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Outpatient Safety Net Harnesses Electronic Health Data

Doctor with tablet


25 June 2014. The Kaiser Permanente health plan in Southern California, headquartered in Pasadena, established a follow-up monitoring system for plan members visiting doctors’ offices or outpatient clinics that scans its electronic health records database for gaps in outpatient care. A team from Kaiser Permanente’s Southern California network, led by regional quality and clinical analysis director Michael Kanter, described the system yesterday in the online journal eGEMS.

The monitoring system, called the Outpatient Safety Net Program, aims to provide a quality assurance step for ambulatory patients — those needing routine (non-emergency) medical care, but not requiring hospitalization — covered by the Kaiser Permanente plan. The system scans Kaiser-Permanente’s health records database for particular conditions or events, such as potentially harmful drug interactions or missed diagnoses, across a range of medical conditions.

The plan’s health records database, known as HealthConnect, covers all 9.3 million plan members nationwide and offers patients a personal health record, including versions for mobile devices. In Southern California, Kaiser Permanente has 3.7 million members making 12 million ambulatory visits to 6,000 physicians each year.

The Outpatient Safety Net Program is different most other follow-up systems that focus on emergency care or hospitalized patients, but outpatient care represents the overwhelming majority of interactions between clinicians and patients. “More than 98 percent of interactions with patients occur in outpatient settings,” says Kanter in a Kaiser Permanente statement. “and the Outpatient Safety Net Program leverages the power of electronic health records to target care gaps by scanning for things like medication interactions or needed follow-up tests.”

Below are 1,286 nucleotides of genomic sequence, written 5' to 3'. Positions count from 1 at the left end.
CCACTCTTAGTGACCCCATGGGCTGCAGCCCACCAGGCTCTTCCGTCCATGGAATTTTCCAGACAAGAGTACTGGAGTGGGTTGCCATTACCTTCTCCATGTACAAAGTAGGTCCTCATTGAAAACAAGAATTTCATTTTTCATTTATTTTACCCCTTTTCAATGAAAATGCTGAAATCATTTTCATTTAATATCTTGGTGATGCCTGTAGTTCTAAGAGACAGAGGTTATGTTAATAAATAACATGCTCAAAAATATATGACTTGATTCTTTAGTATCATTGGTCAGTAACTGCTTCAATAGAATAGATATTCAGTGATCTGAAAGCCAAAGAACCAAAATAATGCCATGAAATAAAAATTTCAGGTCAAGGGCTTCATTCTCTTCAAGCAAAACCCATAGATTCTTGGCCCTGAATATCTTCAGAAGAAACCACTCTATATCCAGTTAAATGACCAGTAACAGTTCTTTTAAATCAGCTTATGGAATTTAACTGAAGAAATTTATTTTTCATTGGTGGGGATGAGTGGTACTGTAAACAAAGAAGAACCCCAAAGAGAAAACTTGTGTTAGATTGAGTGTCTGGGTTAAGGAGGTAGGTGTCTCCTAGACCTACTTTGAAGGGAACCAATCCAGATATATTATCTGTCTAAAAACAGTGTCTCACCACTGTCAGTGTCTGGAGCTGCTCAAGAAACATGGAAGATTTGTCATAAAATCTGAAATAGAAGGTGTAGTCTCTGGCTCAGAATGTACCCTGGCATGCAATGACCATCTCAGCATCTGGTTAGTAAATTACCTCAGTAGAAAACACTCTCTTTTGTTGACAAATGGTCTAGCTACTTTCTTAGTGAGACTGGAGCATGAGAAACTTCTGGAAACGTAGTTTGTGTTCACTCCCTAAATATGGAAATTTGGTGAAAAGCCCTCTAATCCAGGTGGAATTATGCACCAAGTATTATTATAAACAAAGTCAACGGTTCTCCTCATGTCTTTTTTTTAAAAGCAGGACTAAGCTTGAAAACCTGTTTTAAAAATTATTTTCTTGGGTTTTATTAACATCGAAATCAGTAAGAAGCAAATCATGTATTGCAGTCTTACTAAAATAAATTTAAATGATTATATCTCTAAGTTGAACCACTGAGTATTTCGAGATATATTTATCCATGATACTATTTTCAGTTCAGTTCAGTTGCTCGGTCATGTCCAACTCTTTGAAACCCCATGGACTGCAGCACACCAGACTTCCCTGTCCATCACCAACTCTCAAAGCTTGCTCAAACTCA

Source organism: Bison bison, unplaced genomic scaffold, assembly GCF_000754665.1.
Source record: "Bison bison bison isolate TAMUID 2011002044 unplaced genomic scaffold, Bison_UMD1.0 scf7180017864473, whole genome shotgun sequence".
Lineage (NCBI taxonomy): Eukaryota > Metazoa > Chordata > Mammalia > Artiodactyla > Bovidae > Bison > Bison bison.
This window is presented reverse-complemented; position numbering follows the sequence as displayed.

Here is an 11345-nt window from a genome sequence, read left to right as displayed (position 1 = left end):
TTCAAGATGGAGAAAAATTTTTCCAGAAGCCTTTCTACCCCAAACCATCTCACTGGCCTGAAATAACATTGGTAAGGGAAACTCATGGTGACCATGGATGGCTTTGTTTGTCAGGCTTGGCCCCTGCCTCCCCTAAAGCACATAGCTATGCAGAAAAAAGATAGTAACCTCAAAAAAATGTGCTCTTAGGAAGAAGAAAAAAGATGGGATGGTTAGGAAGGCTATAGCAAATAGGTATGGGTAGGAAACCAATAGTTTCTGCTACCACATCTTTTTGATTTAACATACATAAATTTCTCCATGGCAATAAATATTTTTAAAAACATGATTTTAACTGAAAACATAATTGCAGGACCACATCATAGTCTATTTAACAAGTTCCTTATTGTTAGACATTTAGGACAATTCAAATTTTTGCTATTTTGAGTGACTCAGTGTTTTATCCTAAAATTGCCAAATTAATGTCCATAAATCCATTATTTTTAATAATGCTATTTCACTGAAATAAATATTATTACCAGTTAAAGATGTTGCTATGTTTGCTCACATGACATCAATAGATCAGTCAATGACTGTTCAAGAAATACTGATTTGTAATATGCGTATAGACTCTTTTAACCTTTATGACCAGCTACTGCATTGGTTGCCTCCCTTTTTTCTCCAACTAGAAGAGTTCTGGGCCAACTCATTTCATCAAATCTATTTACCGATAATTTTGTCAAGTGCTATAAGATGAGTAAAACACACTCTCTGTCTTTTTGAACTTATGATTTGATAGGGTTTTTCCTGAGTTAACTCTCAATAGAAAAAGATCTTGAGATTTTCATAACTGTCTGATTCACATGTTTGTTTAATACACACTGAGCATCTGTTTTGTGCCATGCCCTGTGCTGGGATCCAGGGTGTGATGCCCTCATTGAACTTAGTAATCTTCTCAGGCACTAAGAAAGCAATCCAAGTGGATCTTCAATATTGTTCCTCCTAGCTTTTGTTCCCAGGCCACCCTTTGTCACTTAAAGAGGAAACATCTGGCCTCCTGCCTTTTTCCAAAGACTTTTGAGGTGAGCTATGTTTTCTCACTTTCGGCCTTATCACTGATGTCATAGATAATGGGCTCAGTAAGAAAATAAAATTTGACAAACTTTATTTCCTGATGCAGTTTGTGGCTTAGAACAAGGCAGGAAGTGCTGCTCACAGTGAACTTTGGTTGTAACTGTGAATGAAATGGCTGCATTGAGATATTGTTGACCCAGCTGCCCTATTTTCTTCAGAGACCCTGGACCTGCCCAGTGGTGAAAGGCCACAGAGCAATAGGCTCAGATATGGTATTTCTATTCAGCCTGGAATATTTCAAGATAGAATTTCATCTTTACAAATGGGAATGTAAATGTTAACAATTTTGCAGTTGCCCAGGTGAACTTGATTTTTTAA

A key feature of Outpatient Safety Net is its no-blame nature. The program, say its developers, does not track events or actions of individual physicians, nor are data used to evaluate physician performance. The system likewise imposes no extra reporting burdens or interruptions of patient-clinician workflow.

Outpatient Safety Net started in 2006, and through 2012 the program developed 24 different surveillance routines covering a variety of conditions. The three main types of surveillance are:

– Diagnosis detection, for example, timely follow-up of abnormal pap smears

– Medication and lab monitoring, such as increase appropriate hypertension medication use among patients with diabetes

– Other follow-up care, such as timely follow-up of failed hearing screenings for newborns

The authors say the Outpatient Safety Net framework developed by Kaiser Permanente can be applied by other health plans, even those without extensive or integrated health records.

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